“One shouldn’t make art to please or entertain the masses. Real art requires no audience.”
This is from Ottessa Moshfegh’s most recently published short story, “I Was a Public Schooler” (2020), shocking from an author “notorious” for her 2016 confession to having played the “game” to win an audience. Except the words emanate from the mouth of what is surely among the most pathetic, drippy middle-school English teachers ever committed to the page. At the end of the story, he sends its youthful protagonist “a sheaf of hand-copied poems by his seventh-grade students, which he said were so beautiful they made him want to kill himself.”
So the “Real art requires no audience” line, uttered with gravest sincerity by Mount Monosocles’ Mr. Beardsley, does its real work, of course, as a joke—a cutting one at those shocked by the transparency of Moshfegh’s ambition, shocked by the ballsy attitude with which she expressed it. (It’s actually hard to find anyone who’ll own up to such shock. It always seems to be that critic one café table over who got triggered.) Many things set Moshfegh apart as a writer; if one sets her above, it’s her ability to conjure humor in the unlikeliest places. She’s a master not so much of black comedy, as of twilight tales and darker, yet replete with sharp cracks and outright gags—many of which her characters are entirely oblivious to.
That mastery is evident from what stands, more or less, as the beginning. The story originally titled “Disgust” (2012), her first to be published in a recognized literary outlet, follows a fortysomething loner’s preposterous pursuit of a neighborhood divorcée and his simultaneous descent into sexual depravity. At the rock bottom of his corruption, we’re in his head: “This was living, he thought.” This was living—dramatic irony both fierce and blindsidingly funny.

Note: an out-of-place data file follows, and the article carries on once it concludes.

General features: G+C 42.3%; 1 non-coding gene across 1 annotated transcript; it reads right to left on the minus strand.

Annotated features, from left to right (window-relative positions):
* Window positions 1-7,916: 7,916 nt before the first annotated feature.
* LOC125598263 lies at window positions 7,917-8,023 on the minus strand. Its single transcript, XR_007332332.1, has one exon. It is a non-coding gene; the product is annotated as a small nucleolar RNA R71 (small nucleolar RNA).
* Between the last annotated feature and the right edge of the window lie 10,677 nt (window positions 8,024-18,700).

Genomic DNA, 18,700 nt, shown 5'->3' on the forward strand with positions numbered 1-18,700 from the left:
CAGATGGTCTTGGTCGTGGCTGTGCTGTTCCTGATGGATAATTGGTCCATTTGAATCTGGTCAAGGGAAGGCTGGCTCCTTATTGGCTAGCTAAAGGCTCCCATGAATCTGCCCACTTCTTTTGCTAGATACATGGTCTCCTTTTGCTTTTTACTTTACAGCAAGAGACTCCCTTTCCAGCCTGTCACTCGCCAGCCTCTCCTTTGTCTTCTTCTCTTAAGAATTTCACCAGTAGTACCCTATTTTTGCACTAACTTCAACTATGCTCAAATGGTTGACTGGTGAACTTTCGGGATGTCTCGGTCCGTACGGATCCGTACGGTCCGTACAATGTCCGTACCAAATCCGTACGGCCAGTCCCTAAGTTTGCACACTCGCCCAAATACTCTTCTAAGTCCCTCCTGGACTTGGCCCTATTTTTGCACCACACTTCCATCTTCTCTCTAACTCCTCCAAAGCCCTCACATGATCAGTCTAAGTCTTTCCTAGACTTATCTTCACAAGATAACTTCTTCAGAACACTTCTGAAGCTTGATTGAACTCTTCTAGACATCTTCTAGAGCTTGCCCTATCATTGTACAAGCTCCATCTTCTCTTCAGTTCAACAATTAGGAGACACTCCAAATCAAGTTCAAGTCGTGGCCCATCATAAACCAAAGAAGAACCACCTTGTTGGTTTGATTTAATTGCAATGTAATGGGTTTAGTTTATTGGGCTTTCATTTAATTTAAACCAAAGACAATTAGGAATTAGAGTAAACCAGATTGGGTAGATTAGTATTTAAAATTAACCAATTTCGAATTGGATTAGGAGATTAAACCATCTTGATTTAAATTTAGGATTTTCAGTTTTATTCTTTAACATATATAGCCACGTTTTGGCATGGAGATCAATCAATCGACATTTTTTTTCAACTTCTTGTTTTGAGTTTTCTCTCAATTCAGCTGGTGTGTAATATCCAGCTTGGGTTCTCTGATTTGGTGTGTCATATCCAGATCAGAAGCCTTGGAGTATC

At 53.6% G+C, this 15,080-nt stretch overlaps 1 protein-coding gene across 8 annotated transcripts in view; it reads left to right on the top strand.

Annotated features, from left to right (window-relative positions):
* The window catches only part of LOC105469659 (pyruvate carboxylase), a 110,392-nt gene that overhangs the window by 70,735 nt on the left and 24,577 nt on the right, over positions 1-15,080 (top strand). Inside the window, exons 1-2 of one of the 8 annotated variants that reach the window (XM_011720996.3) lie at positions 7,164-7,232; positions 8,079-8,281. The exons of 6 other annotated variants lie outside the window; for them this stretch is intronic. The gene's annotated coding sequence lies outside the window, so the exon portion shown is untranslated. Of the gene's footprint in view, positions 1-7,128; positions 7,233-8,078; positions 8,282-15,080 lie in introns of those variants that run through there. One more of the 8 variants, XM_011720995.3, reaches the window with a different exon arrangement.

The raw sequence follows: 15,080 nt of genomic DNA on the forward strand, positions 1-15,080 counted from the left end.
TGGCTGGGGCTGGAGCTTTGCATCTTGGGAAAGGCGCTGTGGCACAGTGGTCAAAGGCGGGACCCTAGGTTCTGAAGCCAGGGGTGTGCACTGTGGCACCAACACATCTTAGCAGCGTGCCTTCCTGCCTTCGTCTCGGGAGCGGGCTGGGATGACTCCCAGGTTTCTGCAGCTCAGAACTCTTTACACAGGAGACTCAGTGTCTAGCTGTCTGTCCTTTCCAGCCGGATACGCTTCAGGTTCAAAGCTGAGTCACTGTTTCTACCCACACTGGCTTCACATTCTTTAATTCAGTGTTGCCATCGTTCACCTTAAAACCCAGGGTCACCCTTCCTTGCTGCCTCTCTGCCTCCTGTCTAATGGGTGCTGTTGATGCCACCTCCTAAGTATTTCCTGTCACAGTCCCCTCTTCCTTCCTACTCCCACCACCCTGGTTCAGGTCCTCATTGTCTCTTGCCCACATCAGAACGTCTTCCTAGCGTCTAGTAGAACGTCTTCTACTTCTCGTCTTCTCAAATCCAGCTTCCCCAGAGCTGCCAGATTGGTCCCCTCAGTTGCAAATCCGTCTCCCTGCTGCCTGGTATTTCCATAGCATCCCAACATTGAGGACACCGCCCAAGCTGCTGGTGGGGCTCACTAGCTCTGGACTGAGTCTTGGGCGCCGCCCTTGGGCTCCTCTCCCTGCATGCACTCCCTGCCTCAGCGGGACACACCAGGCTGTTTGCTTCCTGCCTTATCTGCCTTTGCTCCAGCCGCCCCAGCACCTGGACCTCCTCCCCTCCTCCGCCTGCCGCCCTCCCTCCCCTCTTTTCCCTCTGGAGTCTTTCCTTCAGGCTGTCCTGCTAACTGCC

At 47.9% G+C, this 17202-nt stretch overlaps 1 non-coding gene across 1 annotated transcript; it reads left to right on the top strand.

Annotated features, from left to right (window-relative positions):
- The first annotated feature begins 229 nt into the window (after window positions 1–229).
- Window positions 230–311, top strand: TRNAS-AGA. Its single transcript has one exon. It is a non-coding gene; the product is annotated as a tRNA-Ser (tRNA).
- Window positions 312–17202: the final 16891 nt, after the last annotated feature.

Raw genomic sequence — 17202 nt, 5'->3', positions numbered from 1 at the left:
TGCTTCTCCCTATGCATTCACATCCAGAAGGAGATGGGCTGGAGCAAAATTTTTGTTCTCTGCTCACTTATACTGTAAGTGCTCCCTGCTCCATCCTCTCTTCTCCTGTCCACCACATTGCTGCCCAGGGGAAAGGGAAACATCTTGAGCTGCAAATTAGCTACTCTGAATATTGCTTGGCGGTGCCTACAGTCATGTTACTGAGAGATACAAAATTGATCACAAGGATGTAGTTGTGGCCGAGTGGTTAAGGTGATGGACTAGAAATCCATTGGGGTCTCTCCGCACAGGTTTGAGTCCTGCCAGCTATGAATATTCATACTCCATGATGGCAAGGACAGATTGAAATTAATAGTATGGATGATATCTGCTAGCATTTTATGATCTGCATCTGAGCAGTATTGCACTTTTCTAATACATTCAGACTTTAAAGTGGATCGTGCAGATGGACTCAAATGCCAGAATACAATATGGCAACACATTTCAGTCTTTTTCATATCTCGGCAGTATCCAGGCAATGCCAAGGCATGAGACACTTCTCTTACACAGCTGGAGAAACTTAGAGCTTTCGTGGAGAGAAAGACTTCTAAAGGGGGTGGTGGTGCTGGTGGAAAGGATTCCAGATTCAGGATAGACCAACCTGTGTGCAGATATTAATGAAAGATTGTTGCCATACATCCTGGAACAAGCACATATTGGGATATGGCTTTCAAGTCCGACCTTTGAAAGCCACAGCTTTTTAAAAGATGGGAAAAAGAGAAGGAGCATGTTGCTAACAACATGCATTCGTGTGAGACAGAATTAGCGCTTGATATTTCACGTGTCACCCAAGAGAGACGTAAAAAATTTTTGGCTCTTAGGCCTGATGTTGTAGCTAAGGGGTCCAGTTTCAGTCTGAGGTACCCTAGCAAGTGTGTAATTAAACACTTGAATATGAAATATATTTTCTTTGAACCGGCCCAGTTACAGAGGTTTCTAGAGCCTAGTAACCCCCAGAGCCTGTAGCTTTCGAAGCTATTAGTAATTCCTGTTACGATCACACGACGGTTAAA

And her dark humor has range. For its appearance in Moshfegh’s splendid collection of short fiction, Homesick for Another World (2017), “Disgust” was renamed for its leading man: “Mr. Wu,” the perfect pun for a grotesquely inept suitor with an incendiary take on shooting your shot. Returning wryly time and again to the untruths we spread and how they fail us, the tears we shed and how we fail them, and the body’s many fluid and not-so-fluid effluvia, Moshfegh has picked up the comedic mantle of her fellow Bay Stater Dane Cook—“We’re all gonna lie, we’re all gonna cry, and we’re all gonna take painful shits”—and made real art of it.
The frequent obliviousness of Moshfegh’s characters to the comedy they generate allows her to make them the target of her humor, but it also points to a more universal, compassionate perspective. Her use of unreliable narrators has been often observed; as Kevin Power writes, “The unreliable narrator, as a technique, appeals to novelists who are interested in the gaps (tragic, comic) that yawn between how we conceive of ourselves and how the world perceives us to be. Moshfegh has toyed with this technique in much of her work.” More than toyed with, it resides at the heart of that work.
Limited to a singular and inevitably self-centered point-of-view, we are all unreliable in the way Power describes; beholden to fallible and innovative memory—that “fickle thing,” to quote a Moshfegh character—we are all unreliable, as well, in filling in the gaps between what really happened, that chimera, and what we make of it. It is all of we real-life characters who are toyed with by unreliability, who are its playthings. Moshfegh reminds us of this in much of what she’s ever written—and in much of the best of it, humor is central. This is the writer, after all, whose most direct published advice to beginning writers is titled “How to Shit.”